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Toward E2, several velocity components are detected in the H(41)α and molecular lines. All these components are within the range of velocities of the x2 bar orbits, ±120 km s-1 (Greve 2011). The component at ~260 km s-1 is the most intense in molecular emission and is detected in CN, N2H+, and CS. However, the component at ~326 km s-1 is well detected in the CN 1 → 0 line, only tentatively detected in CS 3 → 2 (3 × σ level), and remains undetected in the N2H+1 → 0 line. This component is associated with a secondary peak in the H(41)α emission. In the right panel, we show the CN 1 → 0/N2H+1 → 0 line intensity ratio. It varies between ~10 and ~15 along this cut, with the peaks following the peaks of the H(41)α emission.

Several velocity molecular components are also detected toward W2. In this case, we can also observe a layered structure in the vertical direction with the H(41)α and CN emission being extended toward north, while N2H+ emission is more extended toward the south. Again, there are strong chemical differences between the ~100 km s-1 (north) and ~160 km s-1 (south) components. The northern component is more intense in CN and CS, while the southern component is brighter in the N2H+ emission. The CN 1 → 0 /N2H+1 → 0 line intensity ratio shows an excellent correlation with the H(41)α emission, with a contrast of a factor of ~5 between the northern and southern components. The lowest values, ~23, are found toward the south and are even lower than those observed in the outer part (E1, W1) of the galaxy (see Fig. 5).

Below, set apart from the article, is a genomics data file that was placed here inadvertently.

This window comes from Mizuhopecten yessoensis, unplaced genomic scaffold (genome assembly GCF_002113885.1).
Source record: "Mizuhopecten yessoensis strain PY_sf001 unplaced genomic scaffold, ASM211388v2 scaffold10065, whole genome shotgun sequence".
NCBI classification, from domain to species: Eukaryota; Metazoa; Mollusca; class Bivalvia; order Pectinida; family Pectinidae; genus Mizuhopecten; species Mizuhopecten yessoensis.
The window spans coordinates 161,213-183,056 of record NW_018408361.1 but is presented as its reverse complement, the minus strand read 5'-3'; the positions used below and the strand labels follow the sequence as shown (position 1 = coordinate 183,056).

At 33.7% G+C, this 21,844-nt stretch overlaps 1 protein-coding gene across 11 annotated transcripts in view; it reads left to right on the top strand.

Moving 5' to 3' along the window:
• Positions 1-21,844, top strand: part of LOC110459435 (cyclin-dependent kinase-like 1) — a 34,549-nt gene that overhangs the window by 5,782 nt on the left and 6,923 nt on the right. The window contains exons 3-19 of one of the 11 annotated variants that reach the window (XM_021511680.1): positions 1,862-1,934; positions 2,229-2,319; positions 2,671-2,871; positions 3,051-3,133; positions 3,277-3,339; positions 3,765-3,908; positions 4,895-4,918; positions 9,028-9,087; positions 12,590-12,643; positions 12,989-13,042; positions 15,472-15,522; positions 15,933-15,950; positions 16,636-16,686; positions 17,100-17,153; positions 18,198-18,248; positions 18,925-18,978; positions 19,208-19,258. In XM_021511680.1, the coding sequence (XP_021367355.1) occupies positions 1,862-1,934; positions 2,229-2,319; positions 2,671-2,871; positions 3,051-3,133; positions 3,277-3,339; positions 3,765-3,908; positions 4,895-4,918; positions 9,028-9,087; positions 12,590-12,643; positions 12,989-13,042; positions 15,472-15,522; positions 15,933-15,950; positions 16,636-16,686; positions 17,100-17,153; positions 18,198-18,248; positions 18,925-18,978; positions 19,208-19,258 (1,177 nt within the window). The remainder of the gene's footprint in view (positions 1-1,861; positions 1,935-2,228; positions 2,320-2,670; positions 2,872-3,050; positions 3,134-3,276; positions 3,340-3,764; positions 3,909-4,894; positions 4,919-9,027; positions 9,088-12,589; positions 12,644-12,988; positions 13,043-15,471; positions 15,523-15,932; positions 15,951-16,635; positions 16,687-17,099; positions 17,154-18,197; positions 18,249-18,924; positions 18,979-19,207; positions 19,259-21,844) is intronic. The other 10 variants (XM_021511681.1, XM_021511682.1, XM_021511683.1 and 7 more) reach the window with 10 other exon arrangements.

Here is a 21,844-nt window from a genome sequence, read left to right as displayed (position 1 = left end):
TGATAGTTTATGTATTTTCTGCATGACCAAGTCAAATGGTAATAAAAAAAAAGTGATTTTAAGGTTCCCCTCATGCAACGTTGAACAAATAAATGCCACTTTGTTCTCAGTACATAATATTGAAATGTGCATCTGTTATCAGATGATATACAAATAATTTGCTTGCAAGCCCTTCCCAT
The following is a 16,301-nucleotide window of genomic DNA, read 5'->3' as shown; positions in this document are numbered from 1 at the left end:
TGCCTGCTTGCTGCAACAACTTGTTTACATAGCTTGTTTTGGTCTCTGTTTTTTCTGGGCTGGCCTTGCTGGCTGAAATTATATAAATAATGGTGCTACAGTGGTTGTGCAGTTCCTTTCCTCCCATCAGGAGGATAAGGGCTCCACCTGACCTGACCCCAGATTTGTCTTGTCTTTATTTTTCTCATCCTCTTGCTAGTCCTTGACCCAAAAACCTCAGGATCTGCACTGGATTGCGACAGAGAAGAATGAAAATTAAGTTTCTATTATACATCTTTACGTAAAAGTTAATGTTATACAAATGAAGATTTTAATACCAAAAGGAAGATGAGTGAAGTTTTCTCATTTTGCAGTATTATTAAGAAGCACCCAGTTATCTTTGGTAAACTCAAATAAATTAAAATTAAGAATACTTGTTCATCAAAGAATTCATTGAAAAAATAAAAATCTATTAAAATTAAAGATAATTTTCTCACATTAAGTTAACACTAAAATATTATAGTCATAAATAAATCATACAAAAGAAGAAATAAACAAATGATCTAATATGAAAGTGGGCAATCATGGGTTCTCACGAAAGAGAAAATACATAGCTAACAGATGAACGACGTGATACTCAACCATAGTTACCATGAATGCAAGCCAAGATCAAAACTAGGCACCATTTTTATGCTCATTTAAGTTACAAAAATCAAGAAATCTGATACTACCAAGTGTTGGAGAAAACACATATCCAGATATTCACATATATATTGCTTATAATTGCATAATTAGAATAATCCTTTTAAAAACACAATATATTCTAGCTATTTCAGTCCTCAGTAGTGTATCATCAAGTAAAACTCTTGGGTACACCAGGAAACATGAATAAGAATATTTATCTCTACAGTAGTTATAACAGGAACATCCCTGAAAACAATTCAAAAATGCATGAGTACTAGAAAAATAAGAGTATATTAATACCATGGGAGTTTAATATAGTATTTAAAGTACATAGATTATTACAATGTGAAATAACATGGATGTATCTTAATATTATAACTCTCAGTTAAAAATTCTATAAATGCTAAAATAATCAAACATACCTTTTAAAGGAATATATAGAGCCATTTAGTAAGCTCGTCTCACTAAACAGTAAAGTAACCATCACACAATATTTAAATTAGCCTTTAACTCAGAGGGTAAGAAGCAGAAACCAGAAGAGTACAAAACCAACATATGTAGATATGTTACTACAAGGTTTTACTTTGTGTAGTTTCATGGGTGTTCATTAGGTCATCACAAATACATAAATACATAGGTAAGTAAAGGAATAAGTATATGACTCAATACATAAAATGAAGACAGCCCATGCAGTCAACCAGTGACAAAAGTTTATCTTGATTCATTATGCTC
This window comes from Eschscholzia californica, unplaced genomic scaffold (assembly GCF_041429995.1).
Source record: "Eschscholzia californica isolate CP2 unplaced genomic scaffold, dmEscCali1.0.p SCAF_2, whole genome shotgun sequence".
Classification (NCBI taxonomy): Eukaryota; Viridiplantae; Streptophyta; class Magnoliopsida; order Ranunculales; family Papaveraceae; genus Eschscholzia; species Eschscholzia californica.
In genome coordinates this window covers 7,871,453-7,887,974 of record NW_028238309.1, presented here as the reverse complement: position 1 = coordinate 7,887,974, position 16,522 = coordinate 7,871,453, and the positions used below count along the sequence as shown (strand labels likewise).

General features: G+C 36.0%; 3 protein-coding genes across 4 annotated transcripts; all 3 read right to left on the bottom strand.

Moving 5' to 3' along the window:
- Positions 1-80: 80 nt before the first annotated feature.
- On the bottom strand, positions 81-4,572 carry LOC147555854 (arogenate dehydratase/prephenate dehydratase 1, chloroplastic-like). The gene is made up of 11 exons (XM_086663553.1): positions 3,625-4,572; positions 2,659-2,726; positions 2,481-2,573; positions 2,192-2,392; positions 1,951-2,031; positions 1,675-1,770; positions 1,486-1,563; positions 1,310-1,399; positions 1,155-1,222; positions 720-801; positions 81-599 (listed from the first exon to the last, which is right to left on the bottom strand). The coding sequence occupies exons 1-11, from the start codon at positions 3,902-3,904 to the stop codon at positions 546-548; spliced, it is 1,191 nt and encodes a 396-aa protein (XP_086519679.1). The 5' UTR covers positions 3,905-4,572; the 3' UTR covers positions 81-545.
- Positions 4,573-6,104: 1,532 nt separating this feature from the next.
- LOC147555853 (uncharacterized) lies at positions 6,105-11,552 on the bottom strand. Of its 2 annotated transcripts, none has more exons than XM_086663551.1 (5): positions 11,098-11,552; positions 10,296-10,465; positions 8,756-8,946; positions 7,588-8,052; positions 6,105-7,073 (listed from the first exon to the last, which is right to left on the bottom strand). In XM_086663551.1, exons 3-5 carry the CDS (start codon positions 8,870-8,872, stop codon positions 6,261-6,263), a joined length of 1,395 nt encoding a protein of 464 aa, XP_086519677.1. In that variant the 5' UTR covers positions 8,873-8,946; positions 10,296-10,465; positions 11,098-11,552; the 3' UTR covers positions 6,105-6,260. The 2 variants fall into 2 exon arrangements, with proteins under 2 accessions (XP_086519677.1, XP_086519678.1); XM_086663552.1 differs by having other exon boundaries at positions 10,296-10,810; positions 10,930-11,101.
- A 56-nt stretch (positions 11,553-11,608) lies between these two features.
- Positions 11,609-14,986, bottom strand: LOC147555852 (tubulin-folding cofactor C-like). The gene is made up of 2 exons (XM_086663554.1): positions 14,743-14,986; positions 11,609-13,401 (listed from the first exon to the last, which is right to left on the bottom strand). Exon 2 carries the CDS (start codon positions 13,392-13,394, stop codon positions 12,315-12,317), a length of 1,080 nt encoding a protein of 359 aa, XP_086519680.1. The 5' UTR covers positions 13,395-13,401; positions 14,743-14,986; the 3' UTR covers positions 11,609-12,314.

For comparison, we also show the p-v diagram across the dynamic center of the galaxy. The H(41)α emission is detected shifted toward the north compared with the molecular emission. Similarly to the vertical cut across E2, the CN 1 → 0 /N2H+1 → 0 line intensity ratio vary between ~10 and ~15 with the peaks toward the peaks of the H(41)α emission, suggesting that it is a general trend throughout the galactic nucleus.

thumbnail Fig. 8